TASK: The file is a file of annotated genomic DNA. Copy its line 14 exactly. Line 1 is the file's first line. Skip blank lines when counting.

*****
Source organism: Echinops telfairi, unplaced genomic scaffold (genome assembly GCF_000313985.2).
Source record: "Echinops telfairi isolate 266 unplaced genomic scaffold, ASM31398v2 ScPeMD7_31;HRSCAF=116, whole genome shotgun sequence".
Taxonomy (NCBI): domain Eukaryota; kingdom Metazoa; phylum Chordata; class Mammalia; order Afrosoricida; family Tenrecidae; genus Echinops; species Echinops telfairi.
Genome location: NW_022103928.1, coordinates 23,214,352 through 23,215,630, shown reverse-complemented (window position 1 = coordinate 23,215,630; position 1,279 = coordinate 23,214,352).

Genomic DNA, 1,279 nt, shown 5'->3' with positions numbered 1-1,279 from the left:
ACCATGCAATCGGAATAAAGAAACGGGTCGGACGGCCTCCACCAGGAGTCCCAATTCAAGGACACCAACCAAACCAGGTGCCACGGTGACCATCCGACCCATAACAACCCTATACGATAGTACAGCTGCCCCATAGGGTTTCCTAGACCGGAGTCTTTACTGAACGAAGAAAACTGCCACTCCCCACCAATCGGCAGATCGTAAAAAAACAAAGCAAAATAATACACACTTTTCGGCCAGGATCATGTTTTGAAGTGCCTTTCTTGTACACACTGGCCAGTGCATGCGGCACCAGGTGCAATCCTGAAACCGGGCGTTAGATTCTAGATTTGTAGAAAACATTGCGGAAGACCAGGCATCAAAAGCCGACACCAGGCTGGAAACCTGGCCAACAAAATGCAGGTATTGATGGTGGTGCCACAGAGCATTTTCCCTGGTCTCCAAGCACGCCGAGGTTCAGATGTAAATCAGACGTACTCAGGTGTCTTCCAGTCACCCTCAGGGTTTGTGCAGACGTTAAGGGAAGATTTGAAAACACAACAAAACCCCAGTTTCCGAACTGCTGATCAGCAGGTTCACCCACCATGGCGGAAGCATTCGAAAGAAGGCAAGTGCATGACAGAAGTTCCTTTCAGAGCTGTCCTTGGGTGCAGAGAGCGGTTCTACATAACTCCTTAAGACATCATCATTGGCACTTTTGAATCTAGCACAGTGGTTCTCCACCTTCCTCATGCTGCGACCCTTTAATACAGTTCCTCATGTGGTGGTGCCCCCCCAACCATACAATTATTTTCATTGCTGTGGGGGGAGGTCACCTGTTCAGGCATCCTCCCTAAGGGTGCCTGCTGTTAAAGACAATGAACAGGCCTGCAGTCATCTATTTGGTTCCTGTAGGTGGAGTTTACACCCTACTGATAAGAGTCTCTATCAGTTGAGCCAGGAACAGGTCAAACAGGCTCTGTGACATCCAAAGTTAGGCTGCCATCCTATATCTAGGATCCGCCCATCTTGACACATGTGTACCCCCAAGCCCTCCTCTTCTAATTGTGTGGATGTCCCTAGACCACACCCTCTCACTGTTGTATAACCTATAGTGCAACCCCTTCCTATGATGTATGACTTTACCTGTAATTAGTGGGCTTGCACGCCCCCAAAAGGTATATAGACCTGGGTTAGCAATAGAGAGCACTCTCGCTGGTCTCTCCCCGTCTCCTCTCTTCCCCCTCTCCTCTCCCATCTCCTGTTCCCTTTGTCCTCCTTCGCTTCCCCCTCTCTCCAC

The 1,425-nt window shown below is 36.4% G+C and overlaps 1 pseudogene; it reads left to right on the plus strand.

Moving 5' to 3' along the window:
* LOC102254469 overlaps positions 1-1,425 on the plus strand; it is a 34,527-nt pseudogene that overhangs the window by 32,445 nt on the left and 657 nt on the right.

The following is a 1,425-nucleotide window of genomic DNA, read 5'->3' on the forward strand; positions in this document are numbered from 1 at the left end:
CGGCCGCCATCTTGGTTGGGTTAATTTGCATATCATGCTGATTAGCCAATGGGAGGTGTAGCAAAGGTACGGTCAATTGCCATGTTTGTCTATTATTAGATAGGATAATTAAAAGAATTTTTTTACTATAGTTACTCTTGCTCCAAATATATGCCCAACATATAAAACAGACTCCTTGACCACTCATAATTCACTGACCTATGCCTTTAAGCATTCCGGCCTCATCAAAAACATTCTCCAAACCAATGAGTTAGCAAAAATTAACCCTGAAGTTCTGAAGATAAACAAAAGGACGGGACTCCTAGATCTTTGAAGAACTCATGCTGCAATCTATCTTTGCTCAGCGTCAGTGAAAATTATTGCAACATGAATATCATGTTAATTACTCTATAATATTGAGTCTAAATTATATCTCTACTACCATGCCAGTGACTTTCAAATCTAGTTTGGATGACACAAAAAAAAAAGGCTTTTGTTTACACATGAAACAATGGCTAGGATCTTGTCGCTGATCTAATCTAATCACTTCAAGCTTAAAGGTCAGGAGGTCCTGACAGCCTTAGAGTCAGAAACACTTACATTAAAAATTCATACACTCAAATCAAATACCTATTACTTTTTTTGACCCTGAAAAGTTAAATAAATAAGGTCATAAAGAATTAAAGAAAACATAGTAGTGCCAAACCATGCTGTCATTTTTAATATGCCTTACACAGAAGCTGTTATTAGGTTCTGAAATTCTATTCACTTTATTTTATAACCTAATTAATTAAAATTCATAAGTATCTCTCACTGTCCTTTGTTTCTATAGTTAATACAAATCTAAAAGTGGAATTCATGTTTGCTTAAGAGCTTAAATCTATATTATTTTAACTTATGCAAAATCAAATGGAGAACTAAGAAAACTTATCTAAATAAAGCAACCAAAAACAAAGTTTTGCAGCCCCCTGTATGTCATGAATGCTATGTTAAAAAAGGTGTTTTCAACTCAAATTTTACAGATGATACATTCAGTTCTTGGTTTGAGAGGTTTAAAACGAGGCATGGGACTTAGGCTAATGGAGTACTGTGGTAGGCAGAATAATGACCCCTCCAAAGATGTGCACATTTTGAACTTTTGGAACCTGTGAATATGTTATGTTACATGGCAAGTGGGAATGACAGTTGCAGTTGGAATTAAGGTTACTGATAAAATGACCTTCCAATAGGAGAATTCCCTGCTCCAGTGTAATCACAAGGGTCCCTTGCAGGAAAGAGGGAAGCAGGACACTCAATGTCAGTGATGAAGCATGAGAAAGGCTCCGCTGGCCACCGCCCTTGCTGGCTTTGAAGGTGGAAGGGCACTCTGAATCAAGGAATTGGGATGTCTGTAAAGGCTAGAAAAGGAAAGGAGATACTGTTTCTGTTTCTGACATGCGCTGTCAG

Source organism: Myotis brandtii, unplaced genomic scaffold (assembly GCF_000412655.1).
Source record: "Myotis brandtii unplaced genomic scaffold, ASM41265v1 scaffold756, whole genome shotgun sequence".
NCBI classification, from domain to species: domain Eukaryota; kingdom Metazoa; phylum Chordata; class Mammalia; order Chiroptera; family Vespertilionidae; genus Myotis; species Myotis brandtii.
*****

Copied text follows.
NCBI classification, from domain to species: domain Eukaryota; kingdom Metazoa; phylum Chordata; class Mammalia; order Chiroptera; family Vespertilionidae; genus Myotis; species Myotis brandtii.